Accordingly, the Court finds that Amphastar's FCA claim is based on public disclosures. Hence, the instant case must be dismissed unless Amphastar is an "original source" within the meaning of the FCA.
2. Is Amphastar an Original Source?
To qualify as an "original source," a relator must establish that:
(1) It has direct and independent knowledge of the information on which the allegations are based,
(2) It has voluntarily provided the information to the government before filing the qui tam action, and
(3) It had a hand in the public disclosure of allegations that are a part of the suit.
Meyer, 565 F.3d at 1201 (quoting Lujan, 162 F.3d at 1033).*fn13
a. Direct and Independent Knowledge To have had direct knowledge, Amphastar must have had firsthand knowledge of the alleged fraud and have obtained this knowledge through its own labor unmediated by anything else. Meyer, 565 F.3d at 1202 (citing Alcan, 197 F.3d at 1020); see also United States ex rel. Devlin v. State of California, 84 F.3d 358, 360-61 (9th Cir. 1996)(citing cases); Aflatooni, 163 F.3d at 524-25 (citing cases). Certainly, the knowledge is independent if the relator had evidence on which the allegations were based before the public disclosure of any allegations.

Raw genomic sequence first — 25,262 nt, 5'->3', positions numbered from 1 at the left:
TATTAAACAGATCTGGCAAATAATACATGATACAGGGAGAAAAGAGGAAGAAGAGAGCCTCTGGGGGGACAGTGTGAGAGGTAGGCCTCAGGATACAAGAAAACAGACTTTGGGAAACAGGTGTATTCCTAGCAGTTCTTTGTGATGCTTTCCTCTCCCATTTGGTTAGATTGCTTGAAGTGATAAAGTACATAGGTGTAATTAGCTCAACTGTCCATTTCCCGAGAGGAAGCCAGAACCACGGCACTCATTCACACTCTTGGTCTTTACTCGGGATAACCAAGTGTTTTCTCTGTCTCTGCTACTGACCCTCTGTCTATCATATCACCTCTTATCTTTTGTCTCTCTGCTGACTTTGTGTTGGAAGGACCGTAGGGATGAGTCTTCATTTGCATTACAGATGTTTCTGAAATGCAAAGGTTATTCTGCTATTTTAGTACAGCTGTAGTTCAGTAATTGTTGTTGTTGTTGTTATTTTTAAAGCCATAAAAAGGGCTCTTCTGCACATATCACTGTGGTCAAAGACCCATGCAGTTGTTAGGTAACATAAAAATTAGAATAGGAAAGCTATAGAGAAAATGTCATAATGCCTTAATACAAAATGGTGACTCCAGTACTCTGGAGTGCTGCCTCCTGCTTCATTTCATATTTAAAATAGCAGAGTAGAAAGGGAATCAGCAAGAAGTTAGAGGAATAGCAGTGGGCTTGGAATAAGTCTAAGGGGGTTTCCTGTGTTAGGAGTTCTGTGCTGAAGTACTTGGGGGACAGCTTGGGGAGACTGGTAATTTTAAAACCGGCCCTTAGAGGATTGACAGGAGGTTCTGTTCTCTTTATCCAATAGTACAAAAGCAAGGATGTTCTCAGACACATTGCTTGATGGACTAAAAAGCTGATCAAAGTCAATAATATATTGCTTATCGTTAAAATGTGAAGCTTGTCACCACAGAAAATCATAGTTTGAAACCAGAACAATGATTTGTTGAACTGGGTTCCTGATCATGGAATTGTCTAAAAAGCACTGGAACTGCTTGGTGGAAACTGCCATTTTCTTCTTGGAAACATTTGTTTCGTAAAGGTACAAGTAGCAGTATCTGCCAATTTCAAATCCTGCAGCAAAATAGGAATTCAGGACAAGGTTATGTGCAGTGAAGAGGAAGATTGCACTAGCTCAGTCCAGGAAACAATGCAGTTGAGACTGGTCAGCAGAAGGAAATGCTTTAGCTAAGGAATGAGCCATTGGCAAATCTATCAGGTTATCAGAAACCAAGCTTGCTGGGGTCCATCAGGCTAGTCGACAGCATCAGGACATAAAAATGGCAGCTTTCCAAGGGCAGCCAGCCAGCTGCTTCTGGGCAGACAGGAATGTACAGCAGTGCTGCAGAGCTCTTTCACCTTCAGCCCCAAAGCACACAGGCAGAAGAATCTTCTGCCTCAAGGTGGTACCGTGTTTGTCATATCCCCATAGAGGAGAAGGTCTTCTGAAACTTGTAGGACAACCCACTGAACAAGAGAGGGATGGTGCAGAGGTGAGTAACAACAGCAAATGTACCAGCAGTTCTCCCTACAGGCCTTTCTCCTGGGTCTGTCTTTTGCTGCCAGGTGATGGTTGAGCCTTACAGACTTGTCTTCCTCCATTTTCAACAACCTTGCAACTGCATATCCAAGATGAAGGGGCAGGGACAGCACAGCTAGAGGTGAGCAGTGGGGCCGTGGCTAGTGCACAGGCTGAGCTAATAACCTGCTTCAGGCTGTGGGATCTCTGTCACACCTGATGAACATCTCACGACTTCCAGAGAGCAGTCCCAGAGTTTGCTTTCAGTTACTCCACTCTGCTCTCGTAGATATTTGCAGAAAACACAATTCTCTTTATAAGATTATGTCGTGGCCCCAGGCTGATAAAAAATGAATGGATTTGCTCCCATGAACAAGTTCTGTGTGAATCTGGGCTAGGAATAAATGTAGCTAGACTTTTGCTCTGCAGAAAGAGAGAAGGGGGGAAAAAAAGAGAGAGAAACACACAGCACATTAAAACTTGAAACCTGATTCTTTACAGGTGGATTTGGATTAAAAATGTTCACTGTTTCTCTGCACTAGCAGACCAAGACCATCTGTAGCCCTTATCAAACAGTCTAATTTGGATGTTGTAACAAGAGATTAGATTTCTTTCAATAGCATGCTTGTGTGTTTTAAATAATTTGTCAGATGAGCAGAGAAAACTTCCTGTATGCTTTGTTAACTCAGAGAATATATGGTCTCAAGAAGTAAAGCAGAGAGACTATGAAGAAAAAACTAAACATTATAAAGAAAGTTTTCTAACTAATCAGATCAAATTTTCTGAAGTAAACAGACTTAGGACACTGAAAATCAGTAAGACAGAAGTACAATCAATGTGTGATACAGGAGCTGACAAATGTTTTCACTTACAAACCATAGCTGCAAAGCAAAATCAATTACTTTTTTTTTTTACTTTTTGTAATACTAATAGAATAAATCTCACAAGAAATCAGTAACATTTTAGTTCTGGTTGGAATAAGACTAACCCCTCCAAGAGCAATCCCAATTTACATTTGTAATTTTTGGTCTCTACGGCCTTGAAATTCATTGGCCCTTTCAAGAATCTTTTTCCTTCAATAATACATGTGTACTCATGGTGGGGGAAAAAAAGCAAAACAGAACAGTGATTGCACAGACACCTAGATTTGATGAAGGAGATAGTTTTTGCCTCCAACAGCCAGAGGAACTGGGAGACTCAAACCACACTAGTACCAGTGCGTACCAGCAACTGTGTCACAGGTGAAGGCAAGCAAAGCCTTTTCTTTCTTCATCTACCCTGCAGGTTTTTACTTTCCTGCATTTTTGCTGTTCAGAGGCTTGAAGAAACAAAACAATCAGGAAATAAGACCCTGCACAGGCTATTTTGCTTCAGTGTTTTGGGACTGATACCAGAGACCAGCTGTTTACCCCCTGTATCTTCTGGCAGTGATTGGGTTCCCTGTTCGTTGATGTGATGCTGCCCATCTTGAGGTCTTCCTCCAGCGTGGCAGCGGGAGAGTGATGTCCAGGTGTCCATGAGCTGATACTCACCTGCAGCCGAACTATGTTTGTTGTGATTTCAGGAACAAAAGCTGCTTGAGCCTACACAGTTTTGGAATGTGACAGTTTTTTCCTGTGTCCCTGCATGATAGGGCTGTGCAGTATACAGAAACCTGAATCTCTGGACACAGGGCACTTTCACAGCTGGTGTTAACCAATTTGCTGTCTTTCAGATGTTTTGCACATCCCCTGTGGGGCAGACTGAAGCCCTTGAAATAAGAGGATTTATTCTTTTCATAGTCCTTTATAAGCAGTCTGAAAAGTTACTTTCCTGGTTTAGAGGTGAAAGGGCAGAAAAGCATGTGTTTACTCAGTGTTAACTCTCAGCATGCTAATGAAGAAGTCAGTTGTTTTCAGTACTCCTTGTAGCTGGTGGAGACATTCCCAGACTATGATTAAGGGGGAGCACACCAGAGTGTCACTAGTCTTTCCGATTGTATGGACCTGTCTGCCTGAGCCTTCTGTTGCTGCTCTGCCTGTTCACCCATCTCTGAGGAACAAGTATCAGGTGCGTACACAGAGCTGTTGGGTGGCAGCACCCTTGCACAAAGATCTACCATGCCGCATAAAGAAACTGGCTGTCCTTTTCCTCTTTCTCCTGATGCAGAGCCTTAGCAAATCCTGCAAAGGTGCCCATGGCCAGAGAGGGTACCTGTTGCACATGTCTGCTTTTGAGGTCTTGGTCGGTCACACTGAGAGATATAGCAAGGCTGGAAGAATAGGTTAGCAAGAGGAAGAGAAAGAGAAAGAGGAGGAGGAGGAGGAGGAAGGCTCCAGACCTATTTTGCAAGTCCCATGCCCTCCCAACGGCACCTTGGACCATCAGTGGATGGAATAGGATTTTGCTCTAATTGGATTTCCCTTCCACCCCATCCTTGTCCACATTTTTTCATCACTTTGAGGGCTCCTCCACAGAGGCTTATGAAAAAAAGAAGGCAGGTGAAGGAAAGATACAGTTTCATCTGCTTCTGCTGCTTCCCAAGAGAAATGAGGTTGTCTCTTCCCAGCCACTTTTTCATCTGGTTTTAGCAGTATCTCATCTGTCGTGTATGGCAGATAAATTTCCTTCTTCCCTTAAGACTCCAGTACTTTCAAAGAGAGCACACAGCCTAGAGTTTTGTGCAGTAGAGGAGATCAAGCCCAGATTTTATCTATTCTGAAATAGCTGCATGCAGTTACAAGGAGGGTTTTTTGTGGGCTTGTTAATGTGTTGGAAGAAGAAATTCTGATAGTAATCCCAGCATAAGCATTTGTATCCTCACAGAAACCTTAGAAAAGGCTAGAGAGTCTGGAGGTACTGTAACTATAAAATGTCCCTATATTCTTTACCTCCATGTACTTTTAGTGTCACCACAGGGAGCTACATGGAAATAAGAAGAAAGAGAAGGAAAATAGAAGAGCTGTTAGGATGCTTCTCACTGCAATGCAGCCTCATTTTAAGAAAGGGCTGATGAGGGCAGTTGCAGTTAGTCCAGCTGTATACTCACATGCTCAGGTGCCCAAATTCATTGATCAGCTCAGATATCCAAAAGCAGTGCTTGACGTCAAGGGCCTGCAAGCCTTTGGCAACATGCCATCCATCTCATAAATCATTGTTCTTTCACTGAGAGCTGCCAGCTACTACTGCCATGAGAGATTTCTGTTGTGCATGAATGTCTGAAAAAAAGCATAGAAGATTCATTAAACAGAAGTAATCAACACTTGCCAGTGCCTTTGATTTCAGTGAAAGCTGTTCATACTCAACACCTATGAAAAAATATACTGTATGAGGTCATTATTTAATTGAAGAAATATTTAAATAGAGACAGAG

Id.; see also Meyer, 565 F.3d at 1202 ("A relator has independent knowledge when he knows about the allegations before that information is publicly disclosed.").
There is no doubt that Amphastar had independent knowledge. However, Aventis argues that Amphastar's knowledge was indirect, second-hand, and mediated. Certainly, Amphastar is not the typical relator -- an insider -- but a competitor. Nevertheless, Amphastar asserts that it conducted its own investigation to discover the fraud through independent research into enoxaparin and the patents, i.e., it obtained the knowledge through its own labor, unmediated by anything or anyone else.
Amphastar presents a version of the pertinent facts that, if accepted, would suffice to establish that it had direct and independent knowledge sufficient to be an original source. The Court will, for purposes of the instant dismissal motion, accept the facts as asserted by Amphastar. However, the Court does not foreclose Aventis from seeking a factual determination based upon an appropriate evidentiary hearing (or summary judgment).
Thus, the Court accepts the following version of the facts for purposes of the instant motion: